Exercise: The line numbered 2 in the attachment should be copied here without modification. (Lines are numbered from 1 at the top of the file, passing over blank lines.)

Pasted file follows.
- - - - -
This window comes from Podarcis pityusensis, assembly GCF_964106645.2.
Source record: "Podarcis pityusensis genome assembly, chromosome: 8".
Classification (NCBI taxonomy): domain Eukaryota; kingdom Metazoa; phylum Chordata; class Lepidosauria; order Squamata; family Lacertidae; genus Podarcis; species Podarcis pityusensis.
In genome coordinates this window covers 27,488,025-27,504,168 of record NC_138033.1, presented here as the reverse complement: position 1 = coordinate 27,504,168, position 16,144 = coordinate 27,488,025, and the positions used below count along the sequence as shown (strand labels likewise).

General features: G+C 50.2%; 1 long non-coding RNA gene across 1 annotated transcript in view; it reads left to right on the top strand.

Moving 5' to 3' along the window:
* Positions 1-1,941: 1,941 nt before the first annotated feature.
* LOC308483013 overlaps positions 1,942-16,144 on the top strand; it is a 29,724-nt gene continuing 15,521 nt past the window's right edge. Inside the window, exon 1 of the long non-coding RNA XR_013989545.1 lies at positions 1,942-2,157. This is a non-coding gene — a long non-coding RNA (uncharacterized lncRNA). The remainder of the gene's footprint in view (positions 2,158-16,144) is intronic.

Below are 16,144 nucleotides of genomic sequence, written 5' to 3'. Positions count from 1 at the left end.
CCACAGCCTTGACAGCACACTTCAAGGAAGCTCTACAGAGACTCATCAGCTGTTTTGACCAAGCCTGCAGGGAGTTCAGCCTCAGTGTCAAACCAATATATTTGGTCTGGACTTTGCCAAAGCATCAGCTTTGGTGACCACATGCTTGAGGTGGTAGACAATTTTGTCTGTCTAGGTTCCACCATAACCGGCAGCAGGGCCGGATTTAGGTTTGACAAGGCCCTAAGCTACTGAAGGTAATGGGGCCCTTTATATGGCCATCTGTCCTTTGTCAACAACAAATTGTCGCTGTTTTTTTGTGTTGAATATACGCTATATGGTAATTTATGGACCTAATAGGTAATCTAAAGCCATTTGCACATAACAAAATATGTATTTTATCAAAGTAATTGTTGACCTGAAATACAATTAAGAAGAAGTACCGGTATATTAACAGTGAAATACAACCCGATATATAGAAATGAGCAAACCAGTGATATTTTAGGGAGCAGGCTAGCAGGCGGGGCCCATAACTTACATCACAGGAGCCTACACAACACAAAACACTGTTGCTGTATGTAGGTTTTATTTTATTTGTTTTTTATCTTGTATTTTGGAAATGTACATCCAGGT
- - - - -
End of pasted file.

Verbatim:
Source record: "Podarcis pityusensis genome assembly, chromosome: 8".